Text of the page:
man texts while drives

Yes! It’s against the law to text and drive.

Most people realize that texting while driving is dangerous and can lead to car wrecks that would not happen if drivers kept their eyes on the road.   Many drivers, however, do not realize that it is against the law to even check your messages while driving or that doing so can expose a violator to criminal fines and additional civil liability when involved in a wreck.

South Carolina Code Section 56-5-3890 outlaws using any electronic device to “compose, send, or read a text-based communication while operating a motor vehicle on the public streets and highways of this State.”  This covers mobile phones, tablets, and laptop computers, and encompasses text messages and e-mail.  The law expressly permits the otherwise banned practice if lawfully parked or stopped, if using a hands-free system or if summoning emergency assistance.  Otherwise, if you are driving it is illegal to write, send, or read a text message or e-mail.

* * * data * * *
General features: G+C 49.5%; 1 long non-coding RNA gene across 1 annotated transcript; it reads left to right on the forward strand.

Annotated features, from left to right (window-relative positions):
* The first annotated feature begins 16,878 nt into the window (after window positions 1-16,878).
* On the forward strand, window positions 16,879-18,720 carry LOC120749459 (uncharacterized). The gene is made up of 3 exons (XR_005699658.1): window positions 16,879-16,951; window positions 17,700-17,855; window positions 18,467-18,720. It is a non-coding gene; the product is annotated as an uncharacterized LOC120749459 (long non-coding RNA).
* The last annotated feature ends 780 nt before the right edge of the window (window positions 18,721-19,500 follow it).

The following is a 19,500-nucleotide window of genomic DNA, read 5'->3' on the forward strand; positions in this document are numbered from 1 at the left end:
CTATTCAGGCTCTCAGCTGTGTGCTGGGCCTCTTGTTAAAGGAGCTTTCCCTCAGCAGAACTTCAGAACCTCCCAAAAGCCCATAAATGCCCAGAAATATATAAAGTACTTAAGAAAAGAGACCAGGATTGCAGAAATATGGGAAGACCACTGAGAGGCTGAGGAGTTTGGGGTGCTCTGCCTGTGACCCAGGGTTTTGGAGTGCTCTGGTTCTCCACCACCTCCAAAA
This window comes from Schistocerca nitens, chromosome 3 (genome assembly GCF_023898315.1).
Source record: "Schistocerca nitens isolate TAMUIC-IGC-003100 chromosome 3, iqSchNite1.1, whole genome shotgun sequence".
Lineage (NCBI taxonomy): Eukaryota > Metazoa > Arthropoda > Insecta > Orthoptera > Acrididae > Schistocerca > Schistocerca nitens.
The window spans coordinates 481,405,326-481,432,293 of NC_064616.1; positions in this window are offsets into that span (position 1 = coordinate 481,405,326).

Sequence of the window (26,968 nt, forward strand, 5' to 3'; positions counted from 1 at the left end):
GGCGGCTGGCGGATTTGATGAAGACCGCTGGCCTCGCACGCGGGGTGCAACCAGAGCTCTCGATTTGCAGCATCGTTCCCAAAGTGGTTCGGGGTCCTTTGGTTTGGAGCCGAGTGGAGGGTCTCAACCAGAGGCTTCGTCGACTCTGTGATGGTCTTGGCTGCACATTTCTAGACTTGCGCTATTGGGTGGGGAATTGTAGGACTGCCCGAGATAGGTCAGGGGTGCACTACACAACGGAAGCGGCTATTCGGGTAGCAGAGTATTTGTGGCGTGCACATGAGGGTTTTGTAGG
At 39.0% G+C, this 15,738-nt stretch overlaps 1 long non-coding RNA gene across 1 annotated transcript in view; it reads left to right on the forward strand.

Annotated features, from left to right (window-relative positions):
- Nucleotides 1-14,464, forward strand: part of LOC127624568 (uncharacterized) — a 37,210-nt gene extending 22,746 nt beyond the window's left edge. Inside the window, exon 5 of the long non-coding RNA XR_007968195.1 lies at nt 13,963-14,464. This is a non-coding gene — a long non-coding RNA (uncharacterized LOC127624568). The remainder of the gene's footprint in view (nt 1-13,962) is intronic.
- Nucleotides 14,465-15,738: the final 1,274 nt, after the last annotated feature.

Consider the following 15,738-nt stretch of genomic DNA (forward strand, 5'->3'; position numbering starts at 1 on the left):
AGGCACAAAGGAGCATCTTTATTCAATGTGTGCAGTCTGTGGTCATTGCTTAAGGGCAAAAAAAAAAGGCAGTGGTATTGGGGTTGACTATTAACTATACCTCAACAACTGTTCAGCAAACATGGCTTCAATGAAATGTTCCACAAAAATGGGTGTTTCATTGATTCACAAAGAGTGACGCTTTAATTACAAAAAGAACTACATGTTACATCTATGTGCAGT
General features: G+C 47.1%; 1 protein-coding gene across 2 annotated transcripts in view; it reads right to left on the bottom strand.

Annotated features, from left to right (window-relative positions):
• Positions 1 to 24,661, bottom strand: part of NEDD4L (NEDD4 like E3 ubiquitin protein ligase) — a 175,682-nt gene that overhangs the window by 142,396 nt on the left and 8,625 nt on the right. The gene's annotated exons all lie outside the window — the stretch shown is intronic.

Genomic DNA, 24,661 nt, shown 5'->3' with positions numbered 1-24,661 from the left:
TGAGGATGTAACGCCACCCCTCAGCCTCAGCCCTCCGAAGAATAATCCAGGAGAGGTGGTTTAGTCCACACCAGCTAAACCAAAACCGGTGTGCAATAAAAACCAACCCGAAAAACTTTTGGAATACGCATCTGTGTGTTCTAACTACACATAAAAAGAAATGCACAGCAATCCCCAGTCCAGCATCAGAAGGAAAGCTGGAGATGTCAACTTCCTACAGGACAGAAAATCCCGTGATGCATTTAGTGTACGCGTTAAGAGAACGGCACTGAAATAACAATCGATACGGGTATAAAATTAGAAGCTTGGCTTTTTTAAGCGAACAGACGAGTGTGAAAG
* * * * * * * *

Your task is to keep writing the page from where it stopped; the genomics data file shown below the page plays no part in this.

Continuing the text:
The fine for violating this law is $25.00 dollars. Keep in mind, however, that violation of the law could ultimately cost the offender thousands more by providing support for much more serious charges against an at-fault driver involved in a collision that causes serious injuries.  A conviction for violation of the statute alone can be the basis for a civil claim for punitive damages, which can expose an at-fault driver to liability for a verdict far in excess of the actual damages suffered by an injured party.

American businessman Jim Rohn is quoted as saying “We must all suffer one of two things: the pain of discipline or the pain of regret.”  So please, avoid the urge to check that one message or send that quick reply; it really can wait.  Set your phone to do not disturb and remove that distraction.  It is not worth the risk to yourself or the other drivers on the road.

The posts on this website/blog are published as a service to our clients and friends. They are intended to provide general information only and should not be construed to be formal legal advice regarding any specific situation and should not be construed as forming an attorney-client relationship. Success in the past does not indicate the likelihood of success in any future representation.

Attorney Wes Kissinger

Blog post by attorney Wes Kissinger. Click here to learn more about Wes.